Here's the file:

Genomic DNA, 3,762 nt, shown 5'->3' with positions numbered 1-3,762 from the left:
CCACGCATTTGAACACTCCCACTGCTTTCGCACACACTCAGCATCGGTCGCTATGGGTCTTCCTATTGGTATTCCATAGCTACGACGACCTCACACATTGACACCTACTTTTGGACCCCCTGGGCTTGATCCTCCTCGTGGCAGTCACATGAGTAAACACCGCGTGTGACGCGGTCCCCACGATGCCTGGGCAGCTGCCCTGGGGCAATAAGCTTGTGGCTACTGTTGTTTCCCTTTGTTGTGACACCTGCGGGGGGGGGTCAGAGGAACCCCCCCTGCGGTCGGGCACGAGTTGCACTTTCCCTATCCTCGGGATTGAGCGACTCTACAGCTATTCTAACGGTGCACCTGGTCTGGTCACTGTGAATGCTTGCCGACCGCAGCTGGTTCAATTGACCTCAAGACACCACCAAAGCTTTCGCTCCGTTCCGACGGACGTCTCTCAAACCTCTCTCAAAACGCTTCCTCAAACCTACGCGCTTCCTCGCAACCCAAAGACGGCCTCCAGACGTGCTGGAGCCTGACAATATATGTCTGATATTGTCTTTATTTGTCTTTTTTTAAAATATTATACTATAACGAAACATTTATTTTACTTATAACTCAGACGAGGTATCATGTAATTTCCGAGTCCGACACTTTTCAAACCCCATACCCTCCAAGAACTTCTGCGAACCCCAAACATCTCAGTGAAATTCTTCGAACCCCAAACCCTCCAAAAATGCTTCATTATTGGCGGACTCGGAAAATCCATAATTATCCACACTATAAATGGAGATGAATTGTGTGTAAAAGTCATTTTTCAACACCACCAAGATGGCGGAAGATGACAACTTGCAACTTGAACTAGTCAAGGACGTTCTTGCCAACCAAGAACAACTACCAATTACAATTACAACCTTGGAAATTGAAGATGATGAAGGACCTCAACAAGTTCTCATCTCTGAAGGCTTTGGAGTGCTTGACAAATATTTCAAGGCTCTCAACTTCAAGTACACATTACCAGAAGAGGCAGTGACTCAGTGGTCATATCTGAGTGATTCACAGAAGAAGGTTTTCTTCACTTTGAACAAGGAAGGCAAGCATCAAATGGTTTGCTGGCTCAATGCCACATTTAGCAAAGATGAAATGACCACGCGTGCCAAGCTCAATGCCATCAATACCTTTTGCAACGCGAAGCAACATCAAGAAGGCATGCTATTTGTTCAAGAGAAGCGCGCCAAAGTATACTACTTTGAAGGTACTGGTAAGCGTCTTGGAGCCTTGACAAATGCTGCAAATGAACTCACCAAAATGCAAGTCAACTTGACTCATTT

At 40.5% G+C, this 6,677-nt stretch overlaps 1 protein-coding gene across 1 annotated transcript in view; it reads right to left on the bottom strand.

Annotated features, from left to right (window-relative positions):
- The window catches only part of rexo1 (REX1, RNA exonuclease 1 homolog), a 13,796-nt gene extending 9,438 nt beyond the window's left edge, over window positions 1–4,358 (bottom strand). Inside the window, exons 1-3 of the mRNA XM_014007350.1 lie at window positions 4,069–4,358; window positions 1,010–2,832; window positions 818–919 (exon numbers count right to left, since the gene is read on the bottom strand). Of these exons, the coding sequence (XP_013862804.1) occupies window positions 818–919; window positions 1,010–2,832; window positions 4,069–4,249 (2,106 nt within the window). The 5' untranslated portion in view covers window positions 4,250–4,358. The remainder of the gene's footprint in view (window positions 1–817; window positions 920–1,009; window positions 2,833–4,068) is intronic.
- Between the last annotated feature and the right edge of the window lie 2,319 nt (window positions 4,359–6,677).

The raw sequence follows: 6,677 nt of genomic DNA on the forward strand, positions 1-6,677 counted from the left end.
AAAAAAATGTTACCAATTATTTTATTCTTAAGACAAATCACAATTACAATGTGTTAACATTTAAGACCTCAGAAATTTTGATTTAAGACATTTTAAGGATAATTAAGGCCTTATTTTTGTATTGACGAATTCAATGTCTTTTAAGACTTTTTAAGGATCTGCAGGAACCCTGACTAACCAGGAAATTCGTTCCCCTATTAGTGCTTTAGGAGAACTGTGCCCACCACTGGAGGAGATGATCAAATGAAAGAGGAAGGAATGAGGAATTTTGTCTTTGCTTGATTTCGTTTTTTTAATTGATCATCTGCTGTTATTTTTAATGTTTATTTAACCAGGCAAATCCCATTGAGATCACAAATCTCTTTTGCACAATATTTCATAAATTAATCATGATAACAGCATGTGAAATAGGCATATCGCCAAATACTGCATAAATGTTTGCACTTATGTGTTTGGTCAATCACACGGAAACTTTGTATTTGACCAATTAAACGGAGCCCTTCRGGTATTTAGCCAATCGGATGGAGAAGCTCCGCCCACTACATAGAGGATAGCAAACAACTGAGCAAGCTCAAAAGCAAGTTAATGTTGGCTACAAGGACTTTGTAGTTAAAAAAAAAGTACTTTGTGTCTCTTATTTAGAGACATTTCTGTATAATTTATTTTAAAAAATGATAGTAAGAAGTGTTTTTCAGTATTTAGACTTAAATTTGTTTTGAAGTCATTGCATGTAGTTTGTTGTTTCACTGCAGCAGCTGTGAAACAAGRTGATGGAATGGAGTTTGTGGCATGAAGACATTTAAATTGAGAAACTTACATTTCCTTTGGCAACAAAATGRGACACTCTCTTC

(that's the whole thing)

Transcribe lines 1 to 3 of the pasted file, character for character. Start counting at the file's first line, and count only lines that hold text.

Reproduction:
Genomic DNA, 3,762 nt, shown 5'->3' with positions numbered 1-3,762 from the left:
CCACGCATTTGAACACTCCCACTGCTTTCGCACACACTCAGCATCGGTCGCTATGGGTCTTCCTATTGGTATTCCATAGCTACGACGACCTCACACATTGACACCTACTTTTGGACCCCCTGGGCTTGATCCTCCTCGTGGCAGTCACATGAGTAAACACCGCGTGTGACGCGGTCCCCACGATGCCTGGGCAGCTGCCCTGGGGCAATAAGCTTGTGGCTACTGTTGTTTCCCTTTGTTGTGACACCTGCGGGGGGGGGTCAGAGGAACCCCCCCTGCGGTCGGGCACGAGTTGCACTTTCCCTATCCTCGGGATTGAGCGACTCTACAGCTATTCTAACGGTGCACCTGGTCTGGTCACTGTGAATGCTTGCCGACCGCAGCTGGTTCAATTGACCTCAAGACACCACCAAAGCTTTCGCTCCGTTCCGACGGACGTCTCTCAAACCTCTCTCAAAACGCTTCCTCAAACCTACGCGCTTCCTCGCAACCCAAAGACGGCCTCCAGACGTGCTGGAGCCTGACAATATATGTCTGATATTGTCTTTATTTGTCTTTTTTTAAAATATTATACTATAACGAAACATTTATTTTACTTATAACTCAGACGAGGTATCATGTAATTTCCGAGTCCGACACTTTTCAAACCCCATACCCTCCAAGAACTTCTGCGAACCCCAAACATCTCAGTGAAATTCTTCGAACCCCAAACCCTCCAAAAATGCTTCATTATTGGCGGACTCGGAAAATCCATAATTATCCACACTATAAATGGAGATGAATTGTGTGTAAAAGTCATTTTTCAACACCACCAAGATGGCGGAAGATGACAACTTGCAACTTGAACTAGTCAAGGACGTTCTTGCCAACCAAGAACAACTACCAATTACAATTACAACCTTGGAAATTGAAGATGATGAAGGACCTCAACAAGTTCTCATCTCTGAAGGCTTTGGAGTGCTTGACAAATATTTCAAGGCTCTCAACTTCAAGTACACATTACCAGAAGAGGCAGTGACTCAGTGGTCATATCTGAGTGATTCACAGAAGAAGGTTTTCTTCACTTTGAACAAGGAAGGCAAGCATCAAATGGTTTGCTGGCTCAATGCCACATTTAGCAAAGATGAAATGACCACGCGTGCCAAGCTCAATGCCATCAATACCTTTTGCAACGCGAAGCAACATCAAGAAGGCATGCTATTTGTTCAAGAGAAGCGCGCCAAAGTATACTACTTTGAAGGTACTGGTAAGCGTCTTGGAGCCTTGACAAATGCTGCAAATGAACTCACCAAAATGCAAGTCAACTTGACTCATTT

At 40.5% G+C, this 6,677-nt stretch overlaps 1 protein-coding gene across 1 annotated transcript in view; it reads right to left on the bottom strand.